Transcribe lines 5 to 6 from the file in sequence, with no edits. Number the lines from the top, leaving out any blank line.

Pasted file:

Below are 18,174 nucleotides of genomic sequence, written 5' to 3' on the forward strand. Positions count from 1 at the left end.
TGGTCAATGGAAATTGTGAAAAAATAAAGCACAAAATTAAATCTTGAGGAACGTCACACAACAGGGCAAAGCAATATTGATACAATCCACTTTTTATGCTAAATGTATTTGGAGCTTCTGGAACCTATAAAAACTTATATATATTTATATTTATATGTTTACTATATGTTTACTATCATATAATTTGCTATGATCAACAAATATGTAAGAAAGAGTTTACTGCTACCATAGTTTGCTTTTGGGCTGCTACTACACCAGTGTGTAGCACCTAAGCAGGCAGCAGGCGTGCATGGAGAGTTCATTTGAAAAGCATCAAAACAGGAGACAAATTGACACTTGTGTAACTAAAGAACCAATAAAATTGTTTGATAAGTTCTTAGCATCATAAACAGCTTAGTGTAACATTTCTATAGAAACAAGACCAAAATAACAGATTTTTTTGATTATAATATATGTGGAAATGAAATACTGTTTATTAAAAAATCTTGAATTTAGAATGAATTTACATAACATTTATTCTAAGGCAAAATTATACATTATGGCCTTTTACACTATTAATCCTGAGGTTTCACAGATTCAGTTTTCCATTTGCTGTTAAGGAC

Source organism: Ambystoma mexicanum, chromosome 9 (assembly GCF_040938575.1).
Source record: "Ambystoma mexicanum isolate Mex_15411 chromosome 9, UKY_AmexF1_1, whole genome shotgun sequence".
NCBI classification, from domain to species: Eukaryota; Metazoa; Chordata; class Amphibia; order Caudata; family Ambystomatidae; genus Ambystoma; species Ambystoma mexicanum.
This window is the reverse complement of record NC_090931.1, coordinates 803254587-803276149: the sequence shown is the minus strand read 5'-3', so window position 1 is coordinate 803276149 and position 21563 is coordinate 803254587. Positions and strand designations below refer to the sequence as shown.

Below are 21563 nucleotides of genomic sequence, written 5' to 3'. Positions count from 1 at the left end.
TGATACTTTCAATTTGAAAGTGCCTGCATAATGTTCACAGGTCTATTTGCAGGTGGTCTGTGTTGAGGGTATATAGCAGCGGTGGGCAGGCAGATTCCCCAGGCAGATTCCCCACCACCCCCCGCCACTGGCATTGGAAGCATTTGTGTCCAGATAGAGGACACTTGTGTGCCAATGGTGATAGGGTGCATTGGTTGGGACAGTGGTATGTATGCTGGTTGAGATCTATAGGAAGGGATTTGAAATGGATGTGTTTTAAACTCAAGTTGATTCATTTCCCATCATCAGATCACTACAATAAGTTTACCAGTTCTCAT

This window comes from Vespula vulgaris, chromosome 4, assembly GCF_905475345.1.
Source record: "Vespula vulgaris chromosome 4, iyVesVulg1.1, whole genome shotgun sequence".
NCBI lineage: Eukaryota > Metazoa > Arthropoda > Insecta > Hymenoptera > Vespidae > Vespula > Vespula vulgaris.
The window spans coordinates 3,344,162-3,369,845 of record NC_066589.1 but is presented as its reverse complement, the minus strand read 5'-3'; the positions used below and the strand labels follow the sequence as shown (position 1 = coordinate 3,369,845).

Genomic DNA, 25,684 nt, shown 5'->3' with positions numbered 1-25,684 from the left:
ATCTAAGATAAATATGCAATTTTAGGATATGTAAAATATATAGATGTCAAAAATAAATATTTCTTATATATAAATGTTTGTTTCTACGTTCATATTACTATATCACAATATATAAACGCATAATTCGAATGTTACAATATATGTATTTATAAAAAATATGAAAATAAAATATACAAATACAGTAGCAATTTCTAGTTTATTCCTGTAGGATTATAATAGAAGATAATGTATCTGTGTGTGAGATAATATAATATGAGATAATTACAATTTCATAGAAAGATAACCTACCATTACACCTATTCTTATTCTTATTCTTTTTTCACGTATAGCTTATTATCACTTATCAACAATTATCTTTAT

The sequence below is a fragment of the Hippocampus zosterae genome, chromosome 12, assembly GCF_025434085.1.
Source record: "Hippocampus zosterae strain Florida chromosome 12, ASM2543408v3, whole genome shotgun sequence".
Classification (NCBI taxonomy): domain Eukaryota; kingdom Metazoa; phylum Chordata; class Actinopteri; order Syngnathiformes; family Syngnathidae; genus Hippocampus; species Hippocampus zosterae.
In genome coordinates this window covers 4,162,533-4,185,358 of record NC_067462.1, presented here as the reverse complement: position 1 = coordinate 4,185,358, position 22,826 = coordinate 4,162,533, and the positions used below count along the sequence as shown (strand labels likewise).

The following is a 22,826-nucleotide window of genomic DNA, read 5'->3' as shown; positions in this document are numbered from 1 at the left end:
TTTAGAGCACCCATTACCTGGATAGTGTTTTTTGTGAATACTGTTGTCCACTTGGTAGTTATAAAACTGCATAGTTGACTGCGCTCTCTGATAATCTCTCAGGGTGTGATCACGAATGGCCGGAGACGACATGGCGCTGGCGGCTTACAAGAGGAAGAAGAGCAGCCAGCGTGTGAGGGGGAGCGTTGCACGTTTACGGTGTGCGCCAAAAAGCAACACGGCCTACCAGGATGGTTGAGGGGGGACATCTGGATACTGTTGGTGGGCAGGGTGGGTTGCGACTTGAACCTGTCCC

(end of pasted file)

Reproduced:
NCBI classification, from domain to species: Eukaryota; Metazoa; Chordata; class Amphibia; order Caudata; family Ambystomatidae; genus Ambystoma; species Ambystoma mexicanum.
This window is the reverse complement of record NC_090931.1, coordinates 803254587-803276149: the sequence shown is the minus strand read 5'-3', so window position 1 is coordinate 803276149 and position 21563 is coordinate 803254587. Positions and strand designations below refer to the sequence as shown.